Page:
Is the Pandemic making it harder for Teens to get their Driver’s License?

Teens Face Challenges in Getting Driver's Licenses

January 12, 2021

For many teens, getting their driver’s license is one of their top priorities. This is often their first taste of freedom and responsibility. It is as close to freedom as these young people get. Unfortunately, for today’s youth, a global pandemic has made this task difficult for teens to get their driver’s license.  In this article, we will analyze how teens are getting their driver’s license. Young people today must navigate a changing set of added challenges to acquire a driver’s license in these uncertain and unprecedented times.

Early in the global pandemic in Spring 2020, the Minnesota Department of Safety Drivers Vehicles Services, the DMV, shut testing services for the state.  There were concerns about transmission of the CoronaVirus.  When the DMV reopened, they consolidated the testing sites into fewer locations in the state.  This made the process of taking the road test rather difficult for youth who were trying to take the test.  The first thing that happened was long wait periods to get a test scheduled. Once scheduled, people had to drive from their homes, and in some cases, across the state to take their test.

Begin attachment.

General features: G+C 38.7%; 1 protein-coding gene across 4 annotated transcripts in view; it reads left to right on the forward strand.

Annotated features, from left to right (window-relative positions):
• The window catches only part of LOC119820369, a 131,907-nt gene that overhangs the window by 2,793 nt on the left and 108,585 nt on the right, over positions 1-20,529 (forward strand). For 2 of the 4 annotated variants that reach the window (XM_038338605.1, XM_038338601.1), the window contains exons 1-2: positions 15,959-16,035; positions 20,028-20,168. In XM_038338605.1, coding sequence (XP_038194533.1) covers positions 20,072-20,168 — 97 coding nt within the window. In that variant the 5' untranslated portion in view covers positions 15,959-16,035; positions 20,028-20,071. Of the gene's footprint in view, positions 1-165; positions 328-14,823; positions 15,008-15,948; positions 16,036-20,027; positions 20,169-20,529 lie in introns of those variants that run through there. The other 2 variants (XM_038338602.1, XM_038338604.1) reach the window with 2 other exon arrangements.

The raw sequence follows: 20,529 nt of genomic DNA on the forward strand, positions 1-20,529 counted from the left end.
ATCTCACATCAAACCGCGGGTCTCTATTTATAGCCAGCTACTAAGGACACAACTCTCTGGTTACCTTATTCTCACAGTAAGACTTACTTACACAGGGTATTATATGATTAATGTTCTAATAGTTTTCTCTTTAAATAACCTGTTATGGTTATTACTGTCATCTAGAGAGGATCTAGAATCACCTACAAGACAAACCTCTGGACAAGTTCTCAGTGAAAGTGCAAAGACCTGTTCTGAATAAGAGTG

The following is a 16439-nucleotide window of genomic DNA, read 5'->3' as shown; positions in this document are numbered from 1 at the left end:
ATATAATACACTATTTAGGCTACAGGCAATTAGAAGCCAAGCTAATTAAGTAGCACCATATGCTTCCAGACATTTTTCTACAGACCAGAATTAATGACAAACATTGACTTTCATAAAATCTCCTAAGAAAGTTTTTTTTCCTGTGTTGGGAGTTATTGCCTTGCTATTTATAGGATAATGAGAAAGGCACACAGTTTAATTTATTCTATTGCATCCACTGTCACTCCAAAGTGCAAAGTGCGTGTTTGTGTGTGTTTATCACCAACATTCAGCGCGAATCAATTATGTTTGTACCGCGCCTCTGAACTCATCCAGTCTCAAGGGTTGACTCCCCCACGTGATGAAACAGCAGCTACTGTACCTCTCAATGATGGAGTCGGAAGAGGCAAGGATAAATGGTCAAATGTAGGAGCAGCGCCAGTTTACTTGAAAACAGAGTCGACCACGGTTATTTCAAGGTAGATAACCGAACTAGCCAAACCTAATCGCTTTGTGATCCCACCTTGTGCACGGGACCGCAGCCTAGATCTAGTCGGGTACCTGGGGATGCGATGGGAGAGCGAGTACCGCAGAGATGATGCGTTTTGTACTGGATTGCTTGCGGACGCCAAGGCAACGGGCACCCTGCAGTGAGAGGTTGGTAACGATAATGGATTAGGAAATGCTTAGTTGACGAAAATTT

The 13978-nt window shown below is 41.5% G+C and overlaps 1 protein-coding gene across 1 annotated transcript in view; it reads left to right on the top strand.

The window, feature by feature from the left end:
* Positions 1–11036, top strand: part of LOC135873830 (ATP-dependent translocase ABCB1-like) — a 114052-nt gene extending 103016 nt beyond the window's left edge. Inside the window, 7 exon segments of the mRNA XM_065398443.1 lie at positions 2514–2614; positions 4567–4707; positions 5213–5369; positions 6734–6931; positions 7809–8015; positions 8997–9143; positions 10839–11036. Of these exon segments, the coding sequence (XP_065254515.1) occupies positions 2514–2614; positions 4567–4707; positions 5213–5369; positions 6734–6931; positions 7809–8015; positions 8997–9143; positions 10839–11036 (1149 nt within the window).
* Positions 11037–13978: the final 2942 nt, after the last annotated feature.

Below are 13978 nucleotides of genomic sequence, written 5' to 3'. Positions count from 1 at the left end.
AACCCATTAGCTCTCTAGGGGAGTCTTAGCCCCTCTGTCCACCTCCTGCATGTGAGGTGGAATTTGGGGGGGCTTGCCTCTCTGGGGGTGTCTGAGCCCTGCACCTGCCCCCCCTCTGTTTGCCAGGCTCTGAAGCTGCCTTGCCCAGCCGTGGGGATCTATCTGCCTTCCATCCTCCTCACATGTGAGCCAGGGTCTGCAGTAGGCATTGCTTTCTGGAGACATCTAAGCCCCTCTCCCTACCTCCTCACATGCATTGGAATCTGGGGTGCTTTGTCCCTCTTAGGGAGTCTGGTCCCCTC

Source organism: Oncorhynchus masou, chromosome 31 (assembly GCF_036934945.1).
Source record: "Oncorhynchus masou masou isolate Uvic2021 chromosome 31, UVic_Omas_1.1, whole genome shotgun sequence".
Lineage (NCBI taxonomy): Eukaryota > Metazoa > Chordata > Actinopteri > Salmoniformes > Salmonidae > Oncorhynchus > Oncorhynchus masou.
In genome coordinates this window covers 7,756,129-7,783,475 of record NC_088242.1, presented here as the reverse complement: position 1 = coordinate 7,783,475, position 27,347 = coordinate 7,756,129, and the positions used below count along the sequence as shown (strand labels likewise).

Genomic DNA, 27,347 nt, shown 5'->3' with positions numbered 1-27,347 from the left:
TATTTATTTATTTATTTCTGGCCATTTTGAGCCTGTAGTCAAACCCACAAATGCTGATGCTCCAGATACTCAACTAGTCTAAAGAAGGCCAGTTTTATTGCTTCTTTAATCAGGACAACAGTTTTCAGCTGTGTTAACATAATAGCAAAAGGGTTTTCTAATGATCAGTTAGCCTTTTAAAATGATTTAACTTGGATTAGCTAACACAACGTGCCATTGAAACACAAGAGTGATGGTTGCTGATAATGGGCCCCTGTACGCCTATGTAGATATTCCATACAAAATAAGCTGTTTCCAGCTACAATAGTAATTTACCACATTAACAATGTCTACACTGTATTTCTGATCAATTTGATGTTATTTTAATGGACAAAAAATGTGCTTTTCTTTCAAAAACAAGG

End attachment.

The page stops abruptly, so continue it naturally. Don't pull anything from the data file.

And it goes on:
New Driver's Keys

When the Minnesota Department of Driver Vehicles Services stopped offering road tests at the New Ulm location; student drivers had to schedule tests in other locations.  This experience was described by a New Ulm student named Vinnie.

“I had a test scheduled but they canceled it and I had to I had a test scheduled but I had to reschedule one farther away,”  Vinnie stating, reporting that this experience made him annoyed to have to travel further away to take the same test he could have taken right in New Ulm. “The unfamiliar city didn’t stop me.” 

Fortunately, Vinnie was successful and is now driving around New Ulm with his license. 

The unfamiliar city didn’t stop me.”

— Vinnie L

For some students, they traveled to a different city only to fail the test and have to schedule it back again.  According to the DMV, “one in four student drivers fails the test the first time they take it”.  With students driving from New Ulm to Fairmont, Marshall, Mankato, and the Twin Cities to take tests, they held a 25 percent chance of needing to redo the test. The travel can add up and decrease the odds of passing. Students are still taking and passing their tests, but the process is taking longer and can cause lots of anxiety and stress in an already unprecedented time in the world and in America at large. 

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